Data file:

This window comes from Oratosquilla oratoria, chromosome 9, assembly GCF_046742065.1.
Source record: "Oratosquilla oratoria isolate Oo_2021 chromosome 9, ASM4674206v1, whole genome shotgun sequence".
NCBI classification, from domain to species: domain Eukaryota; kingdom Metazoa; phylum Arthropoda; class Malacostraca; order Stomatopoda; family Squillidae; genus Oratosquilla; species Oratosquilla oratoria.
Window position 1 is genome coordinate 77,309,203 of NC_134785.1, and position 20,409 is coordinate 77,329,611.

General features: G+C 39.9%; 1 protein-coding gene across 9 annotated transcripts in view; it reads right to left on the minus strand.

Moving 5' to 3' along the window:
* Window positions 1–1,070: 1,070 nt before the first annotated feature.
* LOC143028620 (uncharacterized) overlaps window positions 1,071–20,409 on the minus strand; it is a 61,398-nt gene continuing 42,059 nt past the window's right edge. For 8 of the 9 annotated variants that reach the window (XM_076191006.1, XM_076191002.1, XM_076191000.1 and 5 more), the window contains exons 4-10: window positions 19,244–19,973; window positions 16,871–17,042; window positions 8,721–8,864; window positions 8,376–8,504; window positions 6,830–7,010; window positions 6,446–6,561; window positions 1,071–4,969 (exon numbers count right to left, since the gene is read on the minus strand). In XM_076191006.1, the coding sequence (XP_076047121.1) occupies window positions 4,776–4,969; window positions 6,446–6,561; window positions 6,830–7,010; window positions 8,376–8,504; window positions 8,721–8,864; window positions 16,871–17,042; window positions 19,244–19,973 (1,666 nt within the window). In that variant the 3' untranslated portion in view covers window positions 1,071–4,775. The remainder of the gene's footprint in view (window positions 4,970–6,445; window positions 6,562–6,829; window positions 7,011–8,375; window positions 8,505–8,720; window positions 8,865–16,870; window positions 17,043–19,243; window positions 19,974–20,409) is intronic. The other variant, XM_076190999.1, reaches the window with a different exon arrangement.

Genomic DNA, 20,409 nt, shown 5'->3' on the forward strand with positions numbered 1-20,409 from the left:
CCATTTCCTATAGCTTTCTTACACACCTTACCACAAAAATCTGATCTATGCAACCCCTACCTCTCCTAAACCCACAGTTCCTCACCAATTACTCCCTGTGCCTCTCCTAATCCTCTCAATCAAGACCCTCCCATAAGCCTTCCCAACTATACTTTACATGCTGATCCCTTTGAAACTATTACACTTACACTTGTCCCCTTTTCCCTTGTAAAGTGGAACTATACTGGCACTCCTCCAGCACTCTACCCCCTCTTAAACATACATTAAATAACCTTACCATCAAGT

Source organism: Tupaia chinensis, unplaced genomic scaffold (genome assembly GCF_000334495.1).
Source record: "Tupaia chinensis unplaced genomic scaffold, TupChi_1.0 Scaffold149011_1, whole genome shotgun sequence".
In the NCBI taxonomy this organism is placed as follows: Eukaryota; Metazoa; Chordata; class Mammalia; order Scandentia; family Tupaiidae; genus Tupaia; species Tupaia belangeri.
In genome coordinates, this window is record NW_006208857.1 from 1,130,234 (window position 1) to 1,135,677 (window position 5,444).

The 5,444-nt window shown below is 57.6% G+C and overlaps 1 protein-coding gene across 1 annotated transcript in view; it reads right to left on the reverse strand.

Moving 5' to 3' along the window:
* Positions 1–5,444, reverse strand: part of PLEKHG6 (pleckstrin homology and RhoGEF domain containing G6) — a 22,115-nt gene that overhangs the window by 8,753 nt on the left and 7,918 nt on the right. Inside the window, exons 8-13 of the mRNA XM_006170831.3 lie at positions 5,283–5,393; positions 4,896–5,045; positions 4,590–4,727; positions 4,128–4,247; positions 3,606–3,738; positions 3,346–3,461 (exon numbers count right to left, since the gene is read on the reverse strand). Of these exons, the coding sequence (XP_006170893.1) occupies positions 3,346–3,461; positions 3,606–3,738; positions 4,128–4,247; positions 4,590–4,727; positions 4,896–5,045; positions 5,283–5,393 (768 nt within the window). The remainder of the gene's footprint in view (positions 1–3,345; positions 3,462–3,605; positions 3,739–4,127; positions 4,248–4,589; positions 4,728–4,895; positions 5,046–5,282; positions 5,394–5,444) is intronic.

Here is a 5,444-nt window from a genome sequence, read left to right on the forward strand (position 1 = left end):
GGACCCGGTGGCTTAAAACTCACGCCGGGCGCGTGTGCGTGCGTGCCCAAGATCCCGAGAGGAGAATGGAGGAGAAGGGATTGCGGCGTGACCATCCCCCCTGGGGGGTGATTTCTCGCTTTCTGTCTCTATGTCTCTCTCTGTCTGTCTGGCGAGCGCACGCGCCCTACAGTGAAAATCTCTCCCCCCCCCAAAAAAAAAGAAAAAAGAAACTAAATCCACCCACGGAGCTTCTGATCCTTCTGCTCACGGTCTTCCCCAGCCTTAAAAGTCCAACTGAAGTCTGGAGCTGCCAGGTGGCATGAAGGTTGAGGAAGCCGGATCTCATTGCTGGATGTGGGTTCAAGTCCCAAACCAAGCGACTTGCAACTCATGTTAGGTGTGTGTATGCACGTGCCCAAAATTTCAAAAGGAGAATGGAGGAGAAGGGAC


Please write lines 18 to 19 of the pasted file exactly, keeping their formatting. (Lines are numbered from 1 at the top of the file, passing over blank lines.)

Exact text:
Here is a 5,444-nt window from a genome sequence, read left to right on the forward strand (position 1 = left end):
GGACCCGGTGGCTTAAAACTCACGCCGGGCGCGTGTGCGTGCGTGCCCAAGATCCCGAGAGGAGAATGGAGGAGAAGGGATTGCGGCGTGACCATCCCCCCTGGGGGGTGATTTCTCGCTTTCTGTCTCTATGTCTCTCTCTGTCTGTCTGGCGAGCGCACGCGCCCTACAGTGAAAATCTCTCCCCCCCCCAAAAAAAAAGAAAAAAGAAACTAAATCCACCCACGGAGCTTCTGATCCTTCTGCTCACGGTCTTCCCCAGCCTTAAAAGTCCAACTGAAGTCTGGAGCTGCCAGGTGGCATGAAGGTTGAGGAAGCCGGATCTCATTGCTGGATGTGGGTTCAAGTCCCAAACCAAGCGACTTGCAACTCATGTTAGGTGTGTGTATGCACGTGCCCAAAATTTCAAAAGGAGAATGGAGGAGAAGGGAC